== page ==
Just because someone doesn’t have a lot of clever talk to make about self-growth, or doesn’t exude a now popularized image of spirituality doesn’t mean they don’t understand it. In fact, it might mean the exact opposite.
2. You compare yourself to others as a yardstick for your progress.
The truth is that none of us know what it’s like to be living someone else’s life.
- We didn’t grow up with the same childhood experiences as them.
- We don’t process information in the same way as them.
- Our internal map of reality, the way our mind works and our brain perceives, is entirely different from that of another human being.
So we really have no reason to compare how we live our lives to another’s and use that as a reference point for where we are in our own journey of growth.
Yes, you may be living a more abundant, peaceful, drama-free life than the next person. However, you don’t know what their soul’s ultimate journey entails, or why they came into this lifetime, what lessons they intend to learn, and what challenges they are facing in their learning experience.
It is always possible that those going through the craziest times are advanced souls, who came here to work out tons of karma in a way that our soul may not have had the courage to do.
We do not have the full understanding to be able to judge where someone should be, or what it really means for someone to be where they are meant to be in life right now.
The wisest choice we have in regarding others is to be humble and compassionate, admitting we don’t understand.
And as far as deciding where YOU are in your own spiritual path, only you can truly decide this, based upon who you are, and how you live your life.
3. You don’t actually practice.
Your practice is where the rubber meets the road. It doesn’t matter necessarily what your practice is (it could be meditation, yoga, breathwork, martial arts, compassion, etc.), it matters that you do practice, and practice regularly.
In fact, without some kind of spiritual practice, you are at high risk to become jaded and deluded.
Many of us begin walking our paths by reading books, and absorbing information. This is definitely an important initial step in the direction of our growth. However this is just the first step.
Ultimately we can only read and think about spirituality or personal growth for so long. We must actually apply what we have learned in our lives. This is where true knowledge comes from.
You don’t think your way into spiritual knowledge, and spiritual knowledge is NOT the same as reading something in a book, or in an article, or inspirational quote, and thinking you know what it means.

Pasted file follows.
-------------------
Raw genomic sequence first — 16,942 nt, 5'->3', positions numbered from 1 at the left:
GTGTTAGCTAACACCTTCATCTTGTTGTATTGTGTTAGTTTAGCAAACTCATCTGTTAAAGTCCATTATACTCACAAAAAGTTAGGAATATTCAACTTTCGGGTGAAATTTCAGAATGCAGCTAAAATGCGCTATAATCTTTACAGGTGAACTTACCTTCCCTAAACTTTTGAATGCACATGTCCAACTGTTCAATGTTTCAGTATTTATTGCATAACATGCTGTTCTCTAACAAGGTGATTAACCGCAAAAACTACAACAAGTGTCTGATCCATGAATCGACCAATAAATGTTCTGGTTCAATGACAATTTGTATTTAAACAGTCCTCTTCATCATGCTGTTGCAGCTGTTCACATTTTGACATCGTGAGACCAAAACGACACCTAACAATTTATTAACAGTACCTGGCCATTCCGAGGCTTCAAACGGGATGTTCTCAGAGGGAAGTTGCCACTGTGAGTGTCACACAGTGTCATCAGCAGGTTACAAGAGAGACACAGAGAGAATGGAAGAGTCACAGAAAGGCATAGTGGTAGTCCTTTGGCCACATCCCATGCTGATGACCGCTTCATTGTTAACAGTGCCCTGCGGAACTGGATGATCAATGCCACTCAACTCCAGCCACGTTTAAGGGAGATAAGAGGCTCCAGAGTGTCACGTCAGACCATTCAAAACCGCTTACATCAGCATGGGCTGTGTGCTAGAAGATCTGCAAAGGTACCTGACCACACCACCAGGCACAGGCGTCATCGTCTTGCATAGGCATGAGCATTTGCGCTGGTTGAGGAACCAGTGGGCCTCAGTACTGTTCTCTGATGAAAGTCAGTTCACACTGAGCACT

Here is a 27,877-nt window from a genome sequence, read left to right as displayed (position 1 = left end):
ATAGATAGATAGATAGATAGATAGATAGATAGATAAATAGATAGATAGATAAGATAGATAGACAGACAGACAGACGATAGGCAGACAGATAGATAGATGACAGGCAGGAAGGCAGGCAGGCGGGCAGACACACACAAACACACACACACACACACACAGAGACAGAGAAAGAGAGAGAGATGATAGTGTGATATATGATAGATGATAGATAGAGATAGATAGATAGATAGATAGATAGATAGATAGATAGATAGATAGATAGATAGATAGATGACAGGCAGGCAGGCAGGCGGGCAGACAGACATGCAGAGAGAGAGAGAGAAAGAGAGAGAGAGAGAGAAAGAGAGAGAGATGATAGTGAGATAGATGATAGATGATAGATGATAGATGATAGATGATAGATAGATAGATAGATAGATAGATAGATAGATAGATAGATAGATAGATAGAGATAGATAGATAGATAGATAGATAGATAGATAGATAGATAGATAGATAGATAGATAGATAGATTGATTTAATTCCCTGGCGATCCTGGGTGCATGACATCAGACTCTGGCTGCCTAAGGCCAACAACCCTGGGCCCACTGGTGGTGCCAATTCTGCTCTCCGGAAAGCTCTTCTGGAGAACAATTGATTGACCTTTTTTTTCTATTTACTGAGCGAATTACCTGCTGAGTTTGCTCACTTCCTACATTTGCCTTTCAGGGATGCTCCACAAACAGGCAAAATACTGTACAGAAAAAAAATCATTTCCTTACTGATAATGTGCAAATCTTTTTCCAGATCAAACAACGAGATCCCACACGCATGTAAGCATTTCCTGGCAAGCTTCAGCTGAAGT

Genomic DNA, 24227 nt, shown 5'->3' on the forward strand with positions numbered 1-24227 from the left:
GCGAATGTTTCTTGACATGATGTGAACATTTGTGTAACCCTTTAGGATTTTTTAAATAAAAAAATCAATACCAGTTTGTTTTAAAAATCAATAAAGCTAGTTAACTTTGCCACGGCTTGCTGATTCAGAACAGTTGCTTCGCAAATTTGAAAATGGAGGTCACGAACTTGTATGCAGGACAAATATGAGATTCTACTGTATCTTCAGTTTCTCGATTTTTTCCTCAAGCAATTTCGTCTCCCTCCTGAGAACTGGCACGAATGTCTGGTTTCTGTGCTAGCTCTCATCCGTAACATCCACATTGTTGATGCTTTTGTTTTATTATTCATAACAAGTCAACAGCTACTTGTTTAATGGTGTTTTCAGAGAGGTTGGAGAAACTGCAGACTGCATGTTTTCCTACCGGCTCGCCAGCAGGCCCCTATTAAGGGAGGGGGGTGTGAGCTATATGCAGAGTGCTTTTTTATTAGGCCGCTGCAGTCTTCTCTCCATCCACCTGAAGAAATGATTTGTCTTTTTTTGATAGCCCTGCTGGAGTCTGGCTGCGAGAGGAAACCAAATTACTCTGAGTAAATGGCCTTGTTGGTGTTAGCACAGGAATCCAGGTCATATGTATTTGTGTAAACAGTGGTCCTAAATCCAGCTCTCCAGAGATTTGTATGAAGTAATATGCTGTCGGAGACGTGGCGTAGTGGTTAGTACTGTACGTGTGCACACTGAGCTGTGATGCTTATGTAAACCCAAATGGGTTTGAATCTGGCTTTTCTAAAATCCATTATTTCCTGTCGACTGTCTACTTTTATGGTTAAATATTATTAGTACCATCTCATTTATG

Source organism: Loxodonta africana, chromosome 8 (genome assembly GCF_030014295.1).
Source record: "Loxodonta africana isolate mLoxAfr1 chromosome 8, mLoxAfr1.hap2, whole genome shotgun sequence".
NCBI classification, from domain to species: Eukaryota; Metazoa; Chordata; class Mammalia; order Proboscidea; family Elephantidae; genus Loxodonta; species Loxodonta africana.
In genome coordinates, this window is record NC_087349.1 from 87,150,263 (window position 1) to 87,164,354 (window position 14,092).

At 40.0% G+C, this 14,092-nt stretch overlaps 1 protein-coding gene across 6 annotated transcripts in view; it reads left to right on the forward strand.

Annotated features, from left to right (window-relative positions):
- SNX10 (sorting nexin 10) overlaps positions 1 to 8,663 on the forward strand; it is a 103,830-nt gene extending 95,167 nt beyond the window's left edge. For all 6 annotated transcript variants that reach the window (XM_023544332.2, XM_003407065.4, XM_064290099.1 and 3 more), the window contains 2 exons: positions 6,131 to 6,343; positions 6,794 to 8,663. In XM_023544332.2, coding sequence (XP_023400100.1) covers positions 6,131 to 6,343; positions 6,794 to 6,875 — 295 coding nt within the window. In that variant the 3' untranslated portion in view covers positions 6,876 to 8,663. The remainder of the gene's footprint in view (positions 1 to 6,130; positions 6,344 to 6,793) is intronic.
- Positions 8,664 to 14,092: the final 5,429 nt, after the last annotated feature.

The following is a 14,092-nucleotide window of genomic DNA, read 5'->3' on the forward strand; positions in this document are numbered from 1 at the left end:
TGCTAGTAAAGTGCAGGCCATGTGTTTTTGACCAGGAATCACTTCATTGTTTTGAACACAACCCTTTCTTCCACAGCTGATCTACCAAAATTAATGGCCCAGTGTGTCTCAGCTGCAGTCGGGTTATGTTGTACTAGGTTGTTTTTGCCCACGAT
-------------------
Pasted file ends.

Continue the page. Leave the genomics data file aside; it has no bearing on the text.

This is one of the biggest causes of this immature, pseudo-spirituality that is going around in western culture right now. So many people are reading books, looking at inspirational quotes, and confusing the fact that they’ve absorbed something intellectually with actually having knowledge.
Knowledge comes through experience. Real spiritual power, real self-growth, and “evolution” comes from practice; consistent, dedicated practice and yes, discipline.
So neat-o if you can spout out inspirational quotes, or intellectually argue about being “aware” or “evolved”, but I promise you that if you do not have the motivation or the dedication to find a path and walk it, you are simply spinning your wheels and deluding yourself into thinking you understand something that you don’t.
4. Someone else is always the problem.
Have you ever noticed that whenever there’s a problem in your life, you’re always there?
We are absolute masters of creation. And we are also absolute masters in projection and self-deception. One of the most dark and undeniably annoying aspects of walking a spiritual path is that uncanny ability to decide that we are the ones in the right, while projecting all of our own bullshit onto the person we are in disagreement with.
Really, I’d like you to think about it. The last time you were head to head with someone, did it seem like all of a sudden they turned into the unconscious one, the unkind one, the one who didn’t see things clearly, the one who couldn’t handle their emotions well, the one who couldn’t take accountability for themselves?
Isn’t that just so convenient for you to always be right?
Projection is a powerful thing, and in my experience, people who work in healing and self-empowerment have more of a capacity to delude themselves by projecting all their dark qualities onto other people than the average person.
Why? My guess is that it’s because we care that much more about being “light”, being “healed”, being “evolved”, and thus our negative qualities (all those things that so inconveniently show us that we are not as “conscious” as we want to be) are that much less tolerable to us.